Now, a prediction: PKE has a ton of cash ($ 270 MM constituting a ton) offshore and it has now provided US taxes on about $ 180 MM of it. Presumably the tax provision was required because PKE could not show that it had the required intent not to repatriate those earnings indefinitely. Again, presumably, the issue is that PKE has not made any business investments with that money outside the US and PKE has a demonstrated need for the money in the US to repay the debt that was incurred to pay the last 2 years' dividends. So my prediction is that sometime this year, PKE will find a non-US acquisition to show its intention not to repatriate, and will try to reverse at least part of the tax provision. Since the cash isn't generating any income currently ($ 460K of interest income in fiscal 2014 on average balances of more than $ 250 MM for the year), just about any acquisition will be accretive to earnings.


  • Reply to

    Just wondering!

    by ayscuew May 19, 2014 5:53 PM
    jrad52 jrad52 May 19, 2014 6:47 PM Flag

    You should look at other boards from time to time. Those people who "made $ 77K" on NRP also made $ 77K on hundreds of other stocks, based on the posts. And for the longest time, it was always $ 77K. Now I've seen a few that show $ 32K as well.

    Yahoo also allows you to report the posters, but I think that's just to make you feel good. Just hitting the ignore button works for me.

    And if you think they're bad, you should take a look at the boards that are dominated by the unemployed political posters - they post so frequently they can't have jobs.

    There was a story in the NY Times recently about fake 911 calls from disconnected cell phones. Apparently, the law requires cell phones to reach 911, even after the regular cell phone service is terminated. And because the phone service is terminated, the 911 operators can't use caller ID. The story was about the surge in fake 911 calls around the country. Anyway, 1 guy got caught doing this in San Francisco - he had made over 8,000 such calls, many in succession. When he got caught, it turns out he had some mental problems so there wasn't much they could do about it. Why do I mention this? Because I think the same thing has happened on Yahoo boards like NTI. I think it's just 1 guy posting hundreds of times, on both sides of the Republican and Democrat fights.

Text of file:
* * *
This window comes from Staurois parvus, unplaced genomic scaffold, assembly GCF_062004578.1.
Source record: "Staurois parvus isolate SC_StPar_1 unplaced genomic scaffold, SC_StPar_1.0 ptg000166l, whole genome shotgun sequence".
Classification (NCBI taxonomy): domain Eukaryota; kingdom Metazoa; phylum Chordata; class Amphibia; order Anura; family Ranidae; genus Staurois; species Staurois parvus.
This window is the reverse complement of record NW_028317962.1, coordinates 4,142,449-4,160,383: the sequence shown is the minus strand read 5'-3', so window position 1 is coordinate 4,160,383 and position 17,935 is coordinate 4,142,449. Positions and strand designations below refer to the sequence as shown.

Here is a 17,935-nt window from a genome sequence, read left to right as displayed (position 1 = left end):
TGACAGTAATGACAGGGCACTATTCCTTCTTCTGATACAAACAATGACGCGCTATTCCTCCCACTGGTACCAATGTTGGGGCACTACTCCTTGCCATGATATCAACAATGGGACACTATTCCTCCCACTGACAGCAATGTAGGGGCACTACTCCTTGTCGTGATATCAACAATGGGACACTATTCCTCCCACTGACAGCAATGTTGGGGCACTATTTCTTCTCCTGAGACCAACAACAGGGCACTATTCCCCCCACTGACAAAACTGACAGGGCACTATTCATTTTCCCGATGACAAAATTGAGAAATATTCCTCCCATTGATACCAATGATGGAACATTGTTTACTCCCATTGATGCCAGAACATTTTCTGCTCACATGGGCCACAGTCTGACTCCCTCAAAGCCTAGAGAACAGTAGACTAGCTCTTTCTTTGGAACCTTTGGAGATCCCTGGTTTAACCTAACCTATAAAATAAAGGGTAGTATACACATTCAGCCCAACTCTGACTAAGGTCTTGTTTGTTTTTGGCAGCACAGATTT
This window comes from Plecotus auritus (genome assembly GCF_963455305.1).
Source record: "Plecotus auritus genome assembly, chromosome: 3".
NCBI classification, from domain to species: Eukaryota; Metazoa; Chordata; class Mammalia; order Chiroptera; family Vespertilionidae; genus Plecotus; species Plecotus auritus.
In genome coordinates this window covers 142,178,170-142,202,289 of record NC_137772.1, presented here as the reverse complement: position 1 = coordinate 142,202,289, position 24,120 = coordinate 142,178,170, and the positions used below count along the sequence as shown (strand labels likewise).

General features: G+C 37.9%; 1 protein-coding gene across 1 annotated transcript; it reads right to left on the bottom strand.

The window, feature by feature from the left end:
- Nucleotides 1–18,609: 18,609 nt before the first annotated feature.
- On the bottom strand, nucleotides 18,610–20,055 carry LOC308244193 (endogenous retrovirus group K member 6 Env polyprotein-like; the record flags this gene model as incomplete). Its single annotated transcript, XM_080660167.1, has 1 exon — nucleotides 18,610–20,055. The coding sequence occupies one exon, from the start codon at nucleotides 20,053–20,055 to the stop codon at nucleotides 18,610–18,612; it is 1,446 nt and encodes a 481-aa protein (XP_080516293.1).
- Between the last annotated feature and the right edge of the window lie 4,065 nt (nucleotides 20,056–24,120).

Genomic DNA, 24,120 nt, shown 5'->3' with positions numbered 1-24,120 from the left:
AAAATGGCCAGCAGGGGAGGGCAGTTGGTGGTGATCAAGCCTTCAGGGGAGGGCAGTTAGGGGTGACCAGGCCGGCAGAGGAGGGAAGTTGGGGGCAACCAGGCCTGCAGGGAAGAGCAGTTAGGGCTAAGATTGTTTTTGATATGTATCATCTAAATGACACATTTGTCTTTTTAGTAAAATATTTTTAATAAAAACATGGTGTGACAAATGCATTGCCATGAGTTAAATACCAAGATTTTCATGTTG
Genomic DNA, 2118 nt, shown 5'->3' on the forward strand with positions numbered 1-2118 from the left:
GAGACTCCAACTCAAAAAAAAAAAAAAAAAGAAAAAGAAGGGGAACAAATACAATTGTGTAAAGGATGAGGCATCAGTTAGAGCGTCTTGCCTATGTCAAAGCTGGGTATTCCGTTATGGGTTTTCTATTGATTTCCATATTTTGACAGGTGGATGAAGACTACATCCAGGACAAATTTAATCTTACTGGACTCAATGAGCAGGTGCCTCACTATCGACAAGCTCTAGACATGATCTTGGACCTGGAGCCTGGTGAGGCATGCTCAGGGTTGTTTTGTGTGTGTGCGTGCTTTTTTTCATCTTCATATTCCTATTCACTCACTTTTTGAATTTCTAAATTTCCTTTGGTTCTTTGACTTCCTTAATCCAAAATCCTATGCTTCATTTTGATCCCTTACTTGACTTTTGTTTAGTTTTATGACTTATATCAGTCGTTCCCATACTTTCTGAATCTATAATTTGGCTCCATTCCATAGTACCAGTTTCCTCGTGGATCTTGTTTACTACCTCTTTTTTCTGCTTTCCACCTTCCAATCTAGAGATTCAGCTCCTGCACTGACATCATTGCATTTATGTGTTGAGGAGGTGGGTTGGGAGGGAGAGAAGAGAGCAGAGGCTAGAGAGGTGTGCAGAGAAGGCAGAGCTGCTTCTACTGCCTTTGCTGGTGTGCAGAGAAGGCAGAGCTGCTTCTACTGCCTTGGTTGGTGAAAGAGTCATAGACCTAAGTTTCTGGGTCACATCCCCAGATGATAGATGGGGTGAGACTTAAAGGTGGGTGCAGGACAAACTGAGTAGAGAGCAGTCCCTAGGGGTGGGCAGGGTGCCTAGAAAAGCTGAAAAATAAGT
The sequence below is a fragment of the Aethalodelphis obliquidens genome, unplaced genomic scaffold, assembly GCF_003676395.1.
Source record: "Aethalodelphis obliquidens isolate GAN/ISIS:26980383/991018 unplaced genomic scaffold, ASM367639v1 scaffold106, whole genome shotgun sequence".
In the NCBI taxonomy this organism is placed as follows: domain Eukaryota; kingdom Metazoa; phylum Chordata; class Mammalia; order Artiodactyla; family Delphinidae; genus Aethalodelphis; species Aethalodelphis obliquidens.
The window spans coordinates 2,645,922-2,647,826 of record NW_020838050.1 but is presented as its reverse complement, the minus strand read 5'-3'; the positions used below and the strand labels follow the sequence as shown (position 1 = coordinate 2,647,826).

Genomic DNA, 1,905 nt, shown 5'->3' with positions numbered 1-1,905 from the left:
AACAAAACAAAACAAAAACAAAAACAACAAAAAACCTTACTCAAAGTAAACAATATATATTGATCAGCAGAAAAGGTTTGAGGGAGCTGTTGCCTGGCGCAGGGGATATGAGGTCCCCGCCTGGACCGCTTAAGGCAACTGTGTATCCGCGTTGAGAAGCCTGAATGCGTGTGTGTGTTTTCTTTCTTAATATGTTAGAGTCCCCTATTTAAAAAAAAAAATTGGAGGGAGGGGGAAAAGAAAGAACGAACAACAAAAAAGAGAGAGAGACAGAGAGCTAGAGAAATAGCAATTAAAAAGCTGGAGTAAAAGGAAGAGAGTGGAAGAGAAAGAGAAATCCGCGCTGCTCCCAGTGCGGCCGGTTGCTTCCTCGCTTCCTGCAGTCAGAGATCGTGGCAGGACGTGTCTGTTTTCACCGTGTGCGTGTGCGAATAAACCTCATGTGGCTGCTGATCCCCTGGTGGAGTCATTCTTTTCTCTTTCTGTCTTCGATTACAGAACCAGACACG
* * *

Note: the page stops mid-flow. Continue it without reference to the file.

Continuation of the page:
• Reply to

    Very disappoining earnings.

    by nestlecat May 16, 2014 10:56 AM
    jrad52 jrad52 May 19, 2014 4:50 PM Flag

    I listened to the call. Only 3 analysts asked questions (plus 1 guy that sounded really really old; I figured him to be a retired investor). No one asked about the tax hit.

    I have never listened to a PKE earnings call before, so I have nothing to compare this call to. Mr. Shore was really positive about the business (not aerospace). Said booking for the 1st 10 weeks of Q1 were at a run rate that would hit $ 48 MM is sales for the Q. Then for the rest of the call he talked about that; he said it "felt" like a real turn around in business and that it seemed to represent sales to Asian companies for use in Asia, not for export. And each time he said this, he warned that it might just be a head fake like all the other turn-arounds in electronics have turned out to be for PKE. So take that for what it's worth.

    But no one asked about the tax charge, which is the first thing I would have thought people would have asked about. Strange. Of course, they couldn't have asked about the auditors, since PKE announced the change the day after the call.

  • Reply to

    Where's the growth

    by greendog03 May 16, 2014 8:27 AM
    jrad52 jrad52 May 19, 2014 3:41 PM Flag

    You have to wonder if the termination of Grant Thornton had something to do with the $ 64 million tax charge for unrepatriated earnings. The company still says it has no intention to repatriate the foreign earnings, but they provided the tax expense anyway. And the day after filing the 10-K, they fire the auditors. I'll have to listen to the earnings call tonight. Maybe it will be interesting.

    But I still wouldn't buy the stock at today's price.

  • Reply to


    by ringfortheking1 May 16, 2014 10:09 AM
    jrad52 jrad52 May 19, 2014 3:05 PM Flag

    Boy, am I glad I didn't post anything to contradict you. I had no idea that posts on this board could affect the stock's price quite so much. Obviously, someone believed you and bought some ACET the first chance he got.

    Seriously, does anyone know anything about today's trading except the upgrade from Sidoti (never heard of them).